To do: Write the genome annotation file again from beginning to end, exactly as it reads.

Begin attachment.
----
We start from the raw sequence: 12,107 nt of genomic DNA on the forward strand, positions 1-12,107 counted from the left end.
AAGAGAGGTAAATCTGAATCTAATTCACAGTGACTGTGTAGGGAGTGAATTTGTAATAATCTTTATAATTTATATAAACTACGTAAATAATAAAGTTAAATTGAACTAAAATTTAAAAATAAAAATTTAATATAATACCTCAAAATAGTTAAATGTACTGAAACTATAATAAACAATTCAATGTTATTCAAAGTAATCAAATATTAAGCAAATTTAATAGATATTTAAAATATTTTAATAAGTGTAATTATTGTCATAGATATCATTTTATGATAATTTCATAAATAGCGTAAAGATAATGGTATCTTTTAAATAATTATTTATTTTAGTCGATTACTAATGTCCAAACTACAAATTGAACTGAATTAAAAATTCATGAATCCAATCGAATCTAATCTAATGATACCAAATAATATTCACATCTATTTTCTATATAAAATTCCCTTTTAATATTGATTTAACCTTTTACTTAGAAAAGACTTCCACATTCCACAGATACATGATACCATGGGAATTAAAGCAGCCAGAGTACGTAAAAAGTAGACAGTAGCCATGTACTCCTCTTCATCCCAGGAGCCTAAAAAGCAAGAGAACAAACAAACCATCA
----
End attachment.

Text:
We start from the raw sequence: 12,107 nt of genomic DNA on the forward strand, positions 1-12,107 counted from the left end.
AAGAGAGGTAAATCTGAATCTAATTCACAGTGACTGTGTAGGGAGTGAATTTGTAATAATCTTTATAATTTATATAAACTACGTAAATAATAAAGTTAAATTGAACTAAAATTTAAAAATAAAAATTTAATATAATACCTCAAAATAGTTAAATGTACTGAAACTATAATAAACAATTCAATGTTATTCAAAGTAATCAAATATTAAGCAAATTTAATAGATATTTAAAATATTTTAATAAGTGTAATTATTGTCATAGATATCATTTTATGATAATTTCATAAATAGCGTAAAGATAATGGTATCTTTTAAATAATTATTTATTTTAGTCGATTACTAATGTCCAAACTACAAATTGAACTGAATTAAAAATTCATGAATCCAATCGAATCTAATCTAATGATACCAAATAATATTCACATCTATTTTCTATATAAAATTCCCTTTTAATATTGATTTAACCTTTTACTTAGAAAAGACTTCCACATTCCACAGATACATGATACCATGGGAATTAAAGCAGCCAGAGTACGTAAAAAGTAGACAGTAGCCATGTACTCCTCTTCATCCCAGGAGCCTAAAAAGCAAGAGAACAAACAAACCATCA